I'm not talking about faking anything. Either you see in someone the capability for greatness or you do not. And that includes one's self. What I am talking about is a mutual agreement that transcends depression and replaces it with real self-worth. Having been there at a point in my life and having someone to help me out of that was literally a life-changer. Now I wasn't depressed to the point of suicidal, but I certainly wasn't going anywhere in my life - I had dropped out of school, was working a dead-end job just for something to do, etc. It took someone to see what I was capable of that took the time to help me see the same.

            And despite all that, she married me. ;)
            Reply | Mark as read | Parent | Best of... | Permalink  
  • Posted by  $  Solver 7 months, 2 weeks ago
    “One should not treat others in ways that one would not like to be treated”

    Imagine more people using the “prohibitive form” of the Golden Rule.
    Reply | Mark as read | Best of... | Permalink  
    • Posted by  $  7 months, 2 weeks ago
      See the sadist-masochist interaction at top. But aside from that, I do not like strawberry ice cream. Serving it to others might be OK with many of them.

      The problem with an absolute rule is that is it not objective. Absolute moralities say that you must always do (or refrain from) some action regardless of context.

      Objectivism recognizes absolutes, but they tend to be in the metaphysical realm, not the world of human action.
      Reply | Mark as read | Parent | Best of... | Permalink  
      • Posted by lrshultis 7 months, 2 weeks ago
        The trouble with absolute rules is that some means of punishment has to be established for those who do not agree with the rule. Governments are forms of such absolute rule systems.
        Reply | Mark as read | Parent | Best of... | Permalink  
  • Posted by  $  CBJ 7 months, 2 weeks ago
    I would not want to be around a masochist who decided to adopt the golden rule.
    Reply | Mark as read | Best of... | Permalink  
    • Posted by  $  7 months, 2 weeks ago
      So, the sadist says the masochist, "Hurt me." And the masochist says, "No."

      (We shoiuld have a discussion on paradoxes. They present epistemological problems.)
      Reply | Mark as read | Parent | Best of... | Permalink  
      • Posted by  $  puzzlelady 7 months, 2 weeks ago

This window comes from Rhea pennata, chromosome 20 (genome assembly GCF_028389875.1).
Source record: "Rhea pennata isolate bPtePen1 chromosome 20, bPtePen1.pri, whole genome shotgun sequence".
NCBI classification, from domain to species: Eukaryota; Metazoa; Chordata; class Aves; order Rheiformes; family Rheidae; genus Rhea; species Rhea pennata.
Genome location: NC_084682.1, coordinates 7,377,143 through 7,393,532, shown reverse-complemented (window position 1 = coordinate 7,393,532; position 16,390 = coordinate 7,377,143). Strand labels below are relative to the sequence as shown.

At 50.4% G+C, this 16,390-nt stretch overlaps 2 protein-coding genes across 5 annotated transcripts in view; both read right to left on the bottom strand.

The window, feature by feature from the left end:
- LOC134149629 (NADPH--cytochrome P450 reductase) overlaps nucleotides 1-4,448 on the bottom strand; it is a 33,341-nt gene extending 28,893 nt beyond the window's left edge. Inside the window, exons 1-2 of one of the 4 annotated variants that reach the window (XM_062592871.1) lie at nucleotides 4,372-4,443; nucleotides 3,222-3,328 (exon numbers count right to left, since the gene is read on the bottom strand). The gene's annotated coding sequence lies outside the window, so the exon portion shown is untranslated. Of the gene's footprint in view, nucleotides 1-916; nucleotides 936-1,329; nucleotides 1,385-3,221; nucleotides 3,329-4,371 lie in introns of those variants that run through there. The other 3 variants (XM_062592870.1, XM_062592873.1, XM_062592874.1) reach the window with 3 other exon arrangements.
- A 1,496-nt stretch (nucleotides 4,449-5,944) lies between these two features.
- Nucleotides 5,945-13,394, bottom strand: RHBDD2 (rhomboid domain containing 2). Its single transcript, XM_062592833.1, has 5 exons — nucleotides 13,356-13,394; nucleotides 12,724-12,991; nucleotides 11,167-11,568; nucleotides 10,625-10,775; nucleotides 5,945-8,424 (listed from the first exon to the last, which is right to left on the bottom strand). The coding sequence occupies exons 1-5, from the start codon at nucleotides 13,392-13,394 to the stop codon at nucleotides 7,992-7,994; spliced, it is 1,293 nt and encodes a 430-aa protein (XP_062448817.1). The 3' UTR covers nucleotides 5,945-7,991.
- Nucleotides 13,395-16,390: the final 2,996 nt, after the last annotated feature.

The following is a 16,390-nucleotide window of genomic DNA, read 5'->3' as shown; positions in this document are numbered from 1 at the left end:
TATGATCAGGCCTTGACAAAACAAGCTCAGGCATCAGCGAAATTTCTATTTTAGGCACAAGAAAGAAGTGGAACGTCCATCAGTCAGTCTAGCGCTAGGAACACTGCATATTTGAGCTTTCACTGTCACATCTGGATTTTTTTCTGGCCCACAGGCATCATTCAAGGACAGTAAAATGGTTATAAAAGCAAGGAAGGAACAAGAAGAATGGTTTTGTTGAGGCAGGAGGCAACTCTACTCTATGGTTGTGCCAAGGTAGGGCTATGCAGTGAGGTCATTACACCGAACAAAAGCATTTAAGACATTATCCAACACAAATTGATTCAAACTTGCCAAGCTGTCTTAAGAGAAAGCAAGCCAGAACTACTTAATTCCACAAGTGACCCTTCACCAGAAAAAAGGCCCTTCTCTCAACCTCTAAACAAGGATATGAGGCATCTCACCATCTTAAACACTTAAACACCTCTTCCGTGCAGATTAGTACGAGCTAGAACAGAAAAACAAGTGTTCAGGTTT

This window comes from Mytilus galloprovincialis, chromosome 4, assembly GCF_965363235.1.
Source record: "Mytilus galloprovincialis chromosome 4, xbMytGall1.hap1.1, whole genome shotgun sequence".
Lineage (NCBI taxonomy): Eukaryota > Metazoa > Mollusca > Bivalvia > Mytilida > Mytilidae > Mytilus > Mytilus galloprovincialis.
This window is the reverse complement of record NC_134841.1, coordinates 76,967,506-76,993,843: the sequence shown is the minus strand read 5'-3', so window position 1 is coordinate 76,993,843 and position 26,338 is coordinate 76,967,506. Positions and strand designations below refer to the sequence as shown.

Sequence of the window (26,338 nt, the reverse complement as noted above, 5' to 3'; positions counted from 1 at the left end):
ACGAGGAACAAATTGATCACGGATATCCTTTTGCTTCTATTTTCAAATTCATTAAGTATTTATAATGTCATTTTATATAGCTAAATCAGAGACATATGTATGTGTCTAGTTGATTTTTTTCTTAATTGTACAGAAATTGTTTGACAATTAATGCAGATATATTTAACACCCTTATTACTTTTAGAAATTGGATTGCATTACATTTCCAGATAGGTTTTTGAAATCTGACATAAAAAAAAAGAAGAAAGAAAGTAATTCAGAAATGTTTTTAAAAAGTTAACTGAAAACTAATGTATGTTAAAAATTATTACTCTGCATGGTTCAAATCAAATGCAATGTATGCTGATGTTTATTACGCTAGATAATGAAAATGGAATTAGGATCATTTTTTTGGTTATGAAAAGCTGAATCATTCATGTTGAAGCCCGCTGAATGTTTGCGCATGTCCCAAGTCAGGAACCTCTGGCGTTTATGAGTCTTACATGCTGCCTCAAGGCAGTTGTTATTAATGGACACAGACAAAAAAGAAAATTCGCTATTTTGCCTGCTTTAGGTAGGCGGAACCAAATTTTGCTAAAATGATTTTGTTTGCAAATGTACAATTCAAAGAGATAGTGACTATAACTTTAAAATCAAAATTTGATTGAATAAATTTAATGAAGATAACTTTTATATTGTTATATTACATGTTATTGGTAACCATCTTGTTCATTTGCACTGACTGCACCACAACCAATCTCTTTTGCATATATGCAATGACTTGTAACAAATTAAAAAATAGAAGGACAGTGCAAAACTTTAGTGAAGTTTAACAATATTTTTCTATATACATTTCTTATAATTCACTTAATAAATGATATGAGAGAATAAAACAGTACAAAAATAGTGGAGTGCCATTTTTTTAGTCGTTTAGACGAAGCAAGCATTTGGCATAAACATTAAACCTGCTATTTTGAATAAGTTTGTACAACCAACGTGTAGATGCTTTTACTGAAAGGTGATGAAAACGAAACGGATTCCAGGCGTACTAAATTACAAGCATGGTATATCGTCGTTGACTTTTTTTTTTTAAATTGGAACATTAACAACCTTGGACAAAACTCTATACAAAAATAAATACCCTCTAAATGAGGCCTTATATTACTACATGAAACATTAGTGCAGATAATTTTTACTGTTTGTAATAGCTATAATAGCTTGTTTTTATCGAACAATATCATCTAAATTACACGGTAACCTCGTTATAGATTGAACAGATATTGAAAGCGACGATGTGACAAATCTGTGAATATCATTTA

You have it backwards. The masochist says "Hurt me, hurt me!" And the sadist says, "No." This is not a paradox. Refusing the masochist is a sadistic thing to do. It is a meta-level concept. It is a more devious means of hurting.

        The Golden Rule is likewise a meta-rule. It does not itemize specific preferences that should have the same value to all individuals. It lets each individual assign their own value and interact with others accordingly. It means being what used to be called considerate of others. The extreme case of inverted values, as in S&M, is not the ruling condition, just as lifeboat situations are not the standard by which to measure everything else.

        Ayn Rand's version of the Golden Rule is Galt's Oath.
        Reply | Mark as read | Parent | Best of... | Permalink  
  • Posted by  $  25n56il4 7 months, 2 weeks ago
    Picky, picky, picky. I haven't argued the Bible with anyone since a Unitarian picked me up and shook me! He was a Bible Scholar. Handsome as could be and made $200K a year in the 1960's but no way! He was also a member of Mensa.
    Reply | Mark as read | Best of... | Permalink  
    • Posted by  $  7 months, 2 weeks ago
      See the quote from Ayn Rand's letter to John Hospers in the "Bible" thread in Ask the Gulch. At one work site, one of the programmers was a born again Christian who quoted the Bible warning people of the end of days. Another colleague was Catholic. I liked her. She once replied, "So, you believe in the literal truth of the Bible." And did hesitate. "Yes," She asked, "Is that the same King James Version that Saint Paul used?" and walked away.

      For my interest in ancient Greek numismatics, I got a Greek New Testament. Then I found out that it was translated into Koine Greek from modern texts. No actual Koine New Testament exists. It is a set of manuscripts. Different places have different archives. Mostly the same. They say...
      Reply | Mark as read | Parent | Best of... | Permalink  
  • Posted by  $  Solver 7 months, 2 weeks ago
    The golden rule, being a “do unto” rule, needs to consider the individual values as well as subjectivity problems.

    Imagine an SJW thinking, “I like punching Nazis. I’m not a Nazi, but if I was a Nazi I’d want somebody to punch me.”
    Now image a mob of those.

    It usually works better when two people know each other, have a good idea of each other’s values and share many values.
    Reply | Mark as read | Best of... | Permalink  

FORMATTING HELP

  • Comment hidden. Undo